Amendments made to the law governing higher education will make it possible for public universities to rely less on government to manage their staff and procure work while owners of private varsities are also encouraged to listen more to their dons while making decisions.
In December, last year, legislators in the Lower House passed a law modifying and completing Law N°27/2013 of 24/05/2013 governing organisation and functioning of higher education, which will pave the way for institutions of higher education, which will pave the way for institutions of higher learning across the country to operate with more autonomy.
To enhance the autonomy of the structure of organs of higher learning institutions, the new law has replaced the Board of Governors of universities with a Council of Higher Learning Institution.
It will now be for the university council to decide on big matters of the institution, instead of being called the university’s board of governors.
The new law governing higher education will particularly be significant for University of Rwanda because it paves the way for it to rely less on the Ministry of Education and the Ministry of Labour and Public Service to make decisions on managing its staff and procure research works.
In line with the previous law governing organisation and functioning of Higher Education, academic and research staff at the UR was governed by a special statute, while other staff members were governed by the General Statute for Rwanda Public Service.
The old law also provides that benefits entitled to Members of the Directorate General of a public Higher Learning Institution are determined by a Presidential Order.
The amended law has provided that academic, research and other staff of public higher learning institutions are governed by a special statute, essentially giving University of Rwanda the leeway to manage its entire staff.
Currently, most administrative staff at the university are hired and fired through the Ministry of Labour and Public Service but this will change with the new law since the university will be able to independently hire them.
Easing research, teaching
The Vice Chancellor of the University of Rwanda, Prof. Phillip Cotton, said the new arrangement is crucial for the university to be able to respond quickly to research needs and advances in teaching.
“The university needs to be able to move faster,” he said, emphasising that University of Rwanda needs to be more agile in its procurement process.
He also said it is important for the university to have autonomy over staff contracts so that it can be competitive in an academic environment.
To enhance higher learning institutions’ financial autonomy, the amended law provides that benefits entitled to Members of the Directorate General of a Higher Learning Institution are determined by its Council.
The law has also stipulated that the Head of State will be appointing the leader of the public university after consulting its council, which will have to propose the leader to be appointed.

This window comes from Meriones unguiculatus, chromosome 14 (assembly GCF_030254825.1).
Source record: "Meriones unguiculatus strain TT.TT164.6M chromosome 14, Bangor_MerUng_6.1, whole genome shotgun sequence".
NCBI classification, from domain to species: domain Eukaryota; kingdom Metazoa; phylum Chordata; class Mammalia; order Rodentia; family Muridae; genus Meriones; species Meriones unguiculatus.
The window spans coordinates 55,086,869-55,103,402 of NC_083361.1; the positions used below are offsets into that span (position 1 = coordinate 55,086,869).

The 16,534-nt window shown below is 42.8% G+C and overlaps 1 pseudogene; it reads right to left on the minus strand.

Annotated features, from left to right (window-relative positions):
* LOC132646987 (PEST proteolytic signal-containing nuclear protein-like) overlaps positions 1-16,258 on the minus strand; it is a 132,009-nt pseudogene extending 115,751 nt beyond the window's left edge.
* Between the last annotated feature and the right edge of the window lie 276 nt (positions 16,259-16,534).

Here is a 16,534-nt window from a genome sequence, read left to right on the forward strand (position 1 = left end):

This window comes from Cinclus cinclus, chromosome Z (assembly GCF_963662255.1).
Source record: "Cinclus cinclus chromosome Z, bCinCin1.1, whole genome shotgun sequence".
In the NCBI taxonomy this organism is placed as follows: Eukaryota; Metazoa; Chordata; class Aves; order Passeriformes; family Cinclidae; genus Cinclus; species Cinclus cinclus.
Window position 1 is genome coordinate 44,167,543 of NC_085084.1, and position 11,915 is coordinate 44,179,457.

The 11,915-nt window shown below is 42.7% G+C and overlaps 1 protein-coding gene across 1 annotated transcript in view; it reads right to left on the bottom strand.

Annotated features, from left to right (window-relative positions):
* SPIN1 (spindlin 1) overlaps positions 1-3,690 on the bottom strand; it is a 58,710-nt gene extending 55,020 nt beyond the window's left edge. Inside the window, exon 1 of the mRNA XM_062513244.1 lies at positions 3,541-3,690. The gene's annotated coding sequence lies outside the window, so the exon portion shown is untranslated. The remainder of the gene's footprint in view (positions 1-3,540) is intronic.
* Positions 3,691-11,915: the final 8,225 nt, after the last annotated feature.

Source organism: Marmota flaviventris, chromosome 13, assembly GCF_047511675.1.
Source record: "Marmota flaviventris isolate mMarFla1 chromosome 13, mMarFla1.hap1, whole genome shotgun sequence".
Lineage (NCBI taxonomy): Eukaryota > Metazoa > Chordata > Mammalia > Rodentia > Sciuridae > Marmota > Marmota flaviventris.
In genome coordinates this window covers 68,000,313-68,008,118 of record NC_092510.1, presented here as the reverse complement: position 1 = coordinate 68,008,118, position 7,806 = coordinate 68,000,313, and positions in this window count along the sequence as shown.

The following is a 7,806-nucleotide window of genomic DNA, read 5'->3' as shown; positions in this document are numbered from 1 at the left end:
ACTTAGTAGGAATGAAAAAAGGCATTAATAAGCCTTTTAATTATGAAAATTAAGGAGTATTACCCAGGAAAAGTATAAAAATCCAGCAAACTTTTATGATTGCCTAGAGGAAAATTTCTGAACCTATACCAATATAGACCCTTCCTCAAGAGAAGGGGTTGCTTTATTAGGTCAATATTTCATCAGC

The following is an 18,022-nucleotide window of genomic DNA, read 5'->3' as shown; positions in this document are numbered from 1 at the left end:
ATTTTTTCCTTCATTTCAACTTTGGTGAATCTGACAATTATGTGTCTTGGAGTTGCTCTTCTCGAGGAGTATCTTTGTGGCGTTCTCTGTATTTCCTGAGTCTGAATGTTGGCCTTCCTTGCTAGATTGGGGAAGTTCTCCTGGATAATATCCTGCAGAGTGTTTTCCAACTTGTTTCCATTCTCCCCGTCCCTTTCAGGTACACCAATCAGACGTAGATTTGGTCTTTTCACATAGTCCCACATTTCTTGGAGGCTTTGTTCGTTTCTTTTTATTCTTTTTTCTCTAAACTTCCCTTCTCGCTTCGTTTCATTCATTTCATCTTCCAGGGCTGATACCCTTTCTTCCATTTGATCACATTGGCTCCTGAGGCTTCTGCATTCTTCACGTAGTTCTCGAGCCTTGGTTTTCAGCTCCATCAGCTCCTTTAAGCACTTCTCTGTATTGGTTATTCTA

For private universities, the owner of the institution would appoint the rector but now the new law emphasises that the investor will have to seek approval from the university’s Council or Board of Directors.
‘Private varsity have cushion’
According to Prof. Balinda Rwigamba, founder and president of Kigali Independent University (ULK), the amended law may not affect private universities that much because the owners of the universities will still have a say on how they are managed.
But Rwigamba insisted that every university needs to be able to decide how to manage its staff, explaining that too much bureaucracy is always bad for good delivery of education services.
“University professors dedicate their brains to academia and do a lot of research. The university should be able to decide how to remunerate them,” he said.
The veteran educationist also said much as universities need autonomy, there needs to be a way of monitoring what they do in order to ensure the quality of education.
“The more bureaucracy, the less effective are decisions made, which affects the performance of the university. But too much autonomy is also not good, hence you need to strike a good balance between independence and quality control,” Rwigamba said.
Prof. Cotton warned those who think autonomy for University of Rwanda will come with self-determination on financial matters, explaining that government funding will remain key for the university’s success.
“Autonomy does not mean being cut free financially, public universities worldwide have an essential and critical financial relationship with governments,” he said.
Agnès Mukazibera, the chairperson of the parliamentary Standing Committee on Education, Technology, Culture and Youth, which analysed the amendments, told The New Times that the new law has emphasised that the government will continue to control and promote the quality of education through the High Education Council (HEC).
The amended law governing organisation and functioning of Higher Education in the country was written by a team made up of representatives from the Ministry of Education, University of Rwanda and HEC.